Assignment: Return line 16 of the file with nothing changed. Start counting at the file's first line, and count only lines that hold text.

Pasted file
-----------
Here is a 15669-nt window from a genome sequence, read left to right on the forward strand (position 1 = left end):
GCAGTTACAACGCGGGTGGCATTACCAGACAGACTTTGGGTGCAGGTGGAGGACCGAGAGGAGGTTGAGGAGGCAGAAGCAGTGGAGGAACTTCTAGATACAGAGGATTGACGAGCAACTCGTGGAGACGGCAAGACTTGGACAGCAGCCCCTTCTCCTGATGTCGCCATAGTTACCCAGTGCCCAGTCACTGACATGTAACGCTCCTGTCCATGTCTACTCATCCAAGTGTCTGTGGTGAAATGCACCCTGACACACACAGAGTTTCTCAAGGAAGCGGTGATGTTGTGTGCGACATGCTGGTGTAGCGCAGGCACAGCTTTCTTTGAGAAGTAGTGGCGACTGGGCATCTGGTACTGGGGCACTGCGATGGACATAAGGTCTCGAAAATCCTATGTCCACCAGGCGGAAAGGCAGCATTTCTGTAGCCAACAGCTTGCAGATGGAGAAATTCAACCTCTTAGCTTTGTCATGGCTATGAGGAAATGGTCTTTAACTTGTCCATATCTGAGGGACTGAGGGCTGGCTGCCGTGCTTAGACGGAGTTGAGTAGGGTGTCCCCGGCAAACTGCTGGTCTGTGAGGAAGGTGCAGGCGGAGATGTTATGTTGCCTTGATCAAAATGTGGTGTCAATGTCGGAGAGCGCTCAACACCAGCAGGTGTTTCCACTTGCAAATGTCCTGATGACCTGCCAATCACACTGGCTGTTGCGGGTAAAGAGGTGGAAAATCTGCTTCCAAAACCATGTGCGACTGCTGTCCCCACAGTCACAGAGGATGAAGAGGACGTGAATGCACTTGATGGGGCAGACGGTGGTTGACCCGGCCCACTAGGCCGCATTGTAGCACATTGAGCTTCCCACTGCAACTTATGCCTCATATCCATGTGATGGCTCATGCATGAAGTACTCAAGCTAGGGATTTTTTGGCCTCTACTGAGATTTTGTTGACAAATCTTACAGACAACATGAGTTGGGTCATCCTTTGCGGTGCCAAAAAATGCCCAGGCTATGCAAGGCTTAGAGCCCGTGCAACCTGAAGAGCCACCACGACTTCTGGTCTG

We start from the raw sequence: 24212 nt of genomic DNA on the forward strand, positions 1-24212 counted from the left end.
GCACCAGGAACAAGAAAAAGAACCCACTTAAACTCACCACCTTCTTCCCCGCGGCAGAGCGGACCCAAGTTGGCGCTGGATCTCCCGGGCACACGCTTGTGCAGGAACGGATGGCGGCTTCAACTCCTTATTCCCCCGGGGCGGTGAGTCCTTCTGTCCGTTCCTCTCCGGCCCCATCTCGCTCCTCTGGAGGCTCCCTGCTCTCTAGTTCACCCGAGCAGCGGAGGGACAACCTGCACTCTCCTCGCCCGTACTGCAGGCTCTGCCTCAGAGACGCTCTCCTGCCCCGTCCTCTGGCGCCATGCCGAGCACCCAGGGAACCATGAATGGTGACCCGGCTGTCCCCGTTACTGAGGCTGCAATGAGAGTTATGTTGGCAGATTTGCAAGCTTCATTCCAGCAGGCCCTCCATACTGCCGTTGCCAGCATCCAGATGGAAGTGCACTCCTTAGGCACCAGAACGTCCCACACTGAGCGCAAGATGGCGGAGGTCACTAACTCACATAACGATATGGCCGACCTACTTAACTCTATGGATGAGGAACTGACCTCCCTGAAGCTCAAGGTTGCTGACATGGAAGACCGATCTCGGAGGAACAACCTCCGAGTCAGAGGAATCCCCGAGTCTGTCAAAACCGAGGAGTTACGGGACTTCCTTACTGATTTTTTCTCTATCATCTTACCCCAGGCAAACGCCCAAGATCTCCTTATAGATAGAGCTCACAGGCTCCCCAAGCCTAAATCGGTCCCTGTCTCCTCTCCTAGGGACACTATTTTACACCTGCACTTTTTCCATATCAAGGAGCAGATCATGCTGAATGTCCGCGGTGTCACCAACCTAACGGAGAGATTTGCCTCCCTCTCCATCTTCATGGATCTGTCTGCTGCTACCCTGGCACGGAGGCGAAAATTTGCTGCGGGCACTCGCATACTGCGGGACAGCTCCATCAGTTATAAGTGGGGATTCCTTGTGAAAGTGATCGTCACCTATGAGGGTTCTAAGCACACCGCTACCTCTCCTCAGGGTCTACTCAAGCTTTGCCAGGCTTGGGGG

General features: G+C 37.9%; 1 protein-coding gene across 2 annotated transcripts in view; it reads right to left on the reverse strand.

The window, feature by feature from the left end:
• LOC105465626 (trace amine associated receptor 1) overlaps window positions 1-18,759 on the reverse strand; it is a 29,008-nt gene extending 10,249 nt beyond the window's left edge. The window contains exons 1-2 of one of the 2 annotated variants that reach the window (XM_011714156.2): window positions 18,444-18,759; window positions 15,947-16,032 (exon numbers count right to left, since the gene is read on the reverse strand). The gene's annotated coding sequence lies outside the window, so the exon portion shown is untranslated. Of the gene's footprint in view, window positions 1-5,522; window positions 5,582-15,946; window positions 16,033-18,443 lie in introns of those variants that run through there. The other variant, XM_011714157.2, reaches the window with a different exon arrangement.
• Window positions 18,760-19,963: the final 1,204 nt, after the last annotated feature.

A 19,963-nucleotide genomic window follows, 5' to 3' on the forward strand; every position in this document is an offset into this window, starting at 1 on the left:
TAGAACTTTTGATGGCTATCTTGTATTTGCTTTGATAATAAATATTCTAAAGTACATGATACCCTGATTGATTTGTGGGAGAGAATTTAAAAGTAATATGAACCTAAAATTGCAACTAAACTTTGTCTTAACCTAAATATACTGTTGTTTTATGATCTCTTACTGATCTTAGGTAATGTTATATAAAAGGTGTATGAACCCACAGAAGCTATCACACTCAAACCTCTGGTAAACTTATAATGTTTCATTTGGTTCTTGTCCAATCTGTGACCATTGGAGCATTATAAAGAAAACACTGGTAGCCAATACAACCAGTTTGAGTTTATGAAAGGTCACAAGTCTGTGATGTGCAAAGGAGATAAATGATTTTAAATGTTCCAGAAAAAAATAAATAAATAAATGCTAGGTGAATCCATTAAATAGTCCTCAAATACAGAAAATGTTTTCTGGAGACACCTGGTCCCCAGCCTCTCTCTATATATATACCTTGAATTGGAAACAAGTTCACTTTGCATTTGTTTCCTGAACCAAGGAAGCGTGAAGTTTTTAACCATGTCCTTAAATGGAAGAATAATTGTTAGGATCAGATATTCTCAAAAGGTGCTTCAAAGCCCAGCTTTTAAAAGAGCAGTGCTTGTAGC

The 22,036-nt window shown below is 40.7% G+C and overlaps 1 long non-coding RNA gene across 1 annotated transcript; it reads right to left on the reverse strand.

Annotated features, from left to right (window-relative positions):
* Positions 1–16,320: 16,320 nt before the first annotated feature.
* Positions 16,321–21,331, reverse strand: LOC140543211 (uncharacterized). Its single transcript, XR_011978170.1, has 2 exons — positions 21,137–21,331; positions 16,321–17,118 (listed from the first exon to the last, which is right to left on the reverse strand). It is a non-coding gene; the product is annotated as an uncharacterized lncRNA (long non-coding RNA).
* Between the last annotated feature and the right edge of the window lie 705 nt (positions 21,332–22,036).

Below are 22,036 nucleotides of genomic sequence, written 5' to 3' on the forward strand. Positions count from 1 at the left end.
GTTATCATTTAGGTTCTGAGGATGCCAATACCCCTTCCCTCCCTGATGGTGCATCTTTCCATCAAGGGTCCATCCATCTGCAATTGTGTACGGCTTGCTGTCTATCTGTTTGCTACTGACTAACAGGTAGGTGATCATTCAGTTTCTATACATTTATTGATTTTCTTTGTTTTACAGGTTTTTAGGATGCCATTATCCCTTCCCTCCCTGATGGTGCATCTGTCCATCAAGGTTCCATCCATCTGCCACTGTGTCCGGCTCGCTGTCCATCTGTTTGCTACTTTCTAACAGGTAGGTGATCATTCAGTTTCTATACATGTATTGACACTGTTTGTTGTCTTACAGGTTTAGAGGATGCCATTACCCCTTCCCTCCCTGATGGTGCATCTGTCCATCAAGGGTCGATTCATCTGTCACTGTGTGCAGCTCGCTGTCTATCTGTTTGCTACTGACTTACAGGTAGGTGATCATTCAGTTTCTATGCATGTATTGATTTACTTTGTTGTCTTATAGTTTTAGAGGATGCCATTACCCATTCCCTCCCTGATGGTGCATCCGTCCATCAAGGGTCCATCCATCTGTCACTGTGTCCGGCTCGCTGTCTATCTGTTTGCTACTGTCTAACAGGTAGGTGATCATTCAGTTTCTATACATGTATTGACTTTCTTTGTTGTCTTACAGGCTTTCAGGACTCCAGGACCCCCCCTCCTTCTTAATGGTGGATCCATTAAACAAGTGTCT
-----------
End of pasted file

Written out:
Below are 22,036 nucleotides of genomic sequence, written 5' to 3' on the forward strand. Positions count from 1 at the left end.